14. Posing questions to clients about their progress can be an effective tool to stimulate self-awareness for carryover. For example: How is this speech work going for you?
  15. Audio, video, and computer recordings to promote both auditory and visual self-awareness for carryover.
  16. Self-awareness for carryover can be enhanced when reminders are used at home and at school.
  17. An excellent way to build a client’s self-evaluation skills is to develop a cue he will use to remind himself to use his new speech skill outside of the therapy room.
  18. Van Riper suggested the use of what he called simultaneous tasks to promote self-monitoring for carryover. The idea is to work on speech and do other simple activities at the same time.
  19. Van Riper recommended speech assignments to promote self-awareness for carryover (e.g., 1958, p. 257). Speech assignments are simple tasks assigned to the client during which he will use his new speech production skills outside of the therapy room.

Speech Production Activities for Carryover

A significant part of facilitating carryover has to do with the way speech is practiced during therapy sessions. Most therapists hope that speech production activities alone will promote carryover, and this occurs often. Van Riper and many other authors have suggested a wide variety of speech production activities for the promotion of carryover. They include the following:

  1. Babbling to promote automaticity of productions.
  2. Chanting to encourage memory and automaticity.
  3. Describing objects as a way to begin the process of spontaneous productions.
  4. Arguing or debating to promote spontaneous productions.
  5. Playing with an error sound or word to facilitate control.
  6. Fill-in sentences or fill-in stories to stimulate spontaneity.
  7. Idioms to stimulate spontaneity.
  8. Negative practice to help break the incorrect speech habit.
  9. Nonsense syllables and words to strengthen the carryover process.
  10. Overpractice to cause a hyper-awareness of the goals of therapy.
  11. Rapid-fire questions and answers to promote naturalness.
  12. Reading aloud as a step between word productions and conversational speech.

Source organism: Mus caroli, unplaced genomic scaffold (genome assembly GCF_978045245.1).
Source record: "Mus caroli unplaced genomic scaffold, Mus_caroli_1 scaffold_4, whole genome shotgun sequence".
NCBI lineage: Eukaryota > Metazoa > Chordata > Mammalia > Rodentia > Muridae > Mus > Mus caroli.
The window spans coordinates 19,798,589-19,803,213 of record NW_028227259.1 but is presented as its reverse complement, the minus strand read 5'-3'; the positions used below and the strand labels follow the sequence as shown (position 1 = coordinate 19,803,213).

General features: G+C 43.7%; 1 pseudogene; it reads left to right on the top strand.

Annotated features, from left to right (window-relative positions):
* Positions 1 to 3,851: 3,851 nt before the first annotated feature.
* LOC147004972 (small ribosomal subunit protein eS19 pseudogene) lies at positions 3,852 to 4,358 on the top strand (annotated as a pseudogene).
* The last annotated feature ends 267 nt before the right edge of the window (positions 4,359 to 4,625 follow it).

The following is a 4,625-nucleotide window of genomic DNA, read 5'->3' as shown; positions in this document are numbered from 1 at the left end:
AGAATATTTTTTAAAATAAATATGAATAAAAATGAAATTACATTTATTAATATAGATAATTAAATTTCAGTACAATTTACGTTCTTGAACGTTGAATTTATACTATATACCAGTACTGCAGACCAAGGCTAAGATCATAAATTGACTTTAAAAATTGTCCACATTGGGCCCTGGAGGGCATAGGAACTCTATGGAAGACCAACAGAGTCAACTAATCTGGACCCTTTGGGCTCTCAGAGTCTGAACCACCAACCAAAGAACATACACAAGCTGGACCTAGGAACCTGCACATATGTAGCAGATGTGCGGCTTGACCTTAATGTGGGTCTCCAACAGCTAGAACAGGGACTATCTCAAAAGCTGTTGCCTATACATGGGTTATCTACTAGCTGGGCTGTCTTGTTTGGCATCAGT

13. Rhyming to capture a client’s attention and encourage practice outside of therapy.
  14. Riddles because they cause a client to combine practice material with creative thinking.
  15. Shortening productions to encourage naturalness.
  16. Singing to help children remember their speech work and to encourages effortless practice.
  17. Spelling out errors to help the client think about what he is saying and how he is saying it.
  18. Story telling and re-telling to cause stimulate spontaneity and to cause a breakthrough in carryover.
  19. Tongue twisters to teach children how to control their speech.

Personality, Emotion, and Attitude

Personality, emotion, and attitude play important roles in the carryover process. The following ideas are noteworthy:

  1. Clients must be helped to develop a positive attitude about therapy.
  2. Most clients need some level of encouragement to move into and through the carryover process.
  3. Carryover fails in some clients because they would rather keep an error that they think no one notices. Teach the clients that very few people will notice the change they make in their speech.
  4. Clients will have more success in carryover if they learn to plow ahead despite changing emotions about the process.
  5. Sometimes the best thing we can do for carryover is to take the pressure off.
  6. Carryover is more assured when we connect our work to the client’s present passions and pursuits.
  7. Rapport also is necessary to build carryover skill.
  8. Release of distress over speech errors can pave the way for successful carryover.
  9. Reverse psychology can be used as an effective method of bringing conscious control over speech skills in the process of building carryover.
  10. Some clients must be taught to change any self-talk that might be interfering with carryover.
  11. Some of our clients cannot carry their speech work home because the home is an unsettled place. SLP’s often simply have to teach clients to ignore what is happening at home and to focus on what they can accomplish with us in therapy.
  12. SLP’s can teach clients that they should not worry about what others think or say about their speech, and that they should plow through to victory despite negative remarks.
  13. Van Riper and Irwin (1958) taught that some clients do not achieve carryover until they can produce their new sounds under conditions of varying emotional stress.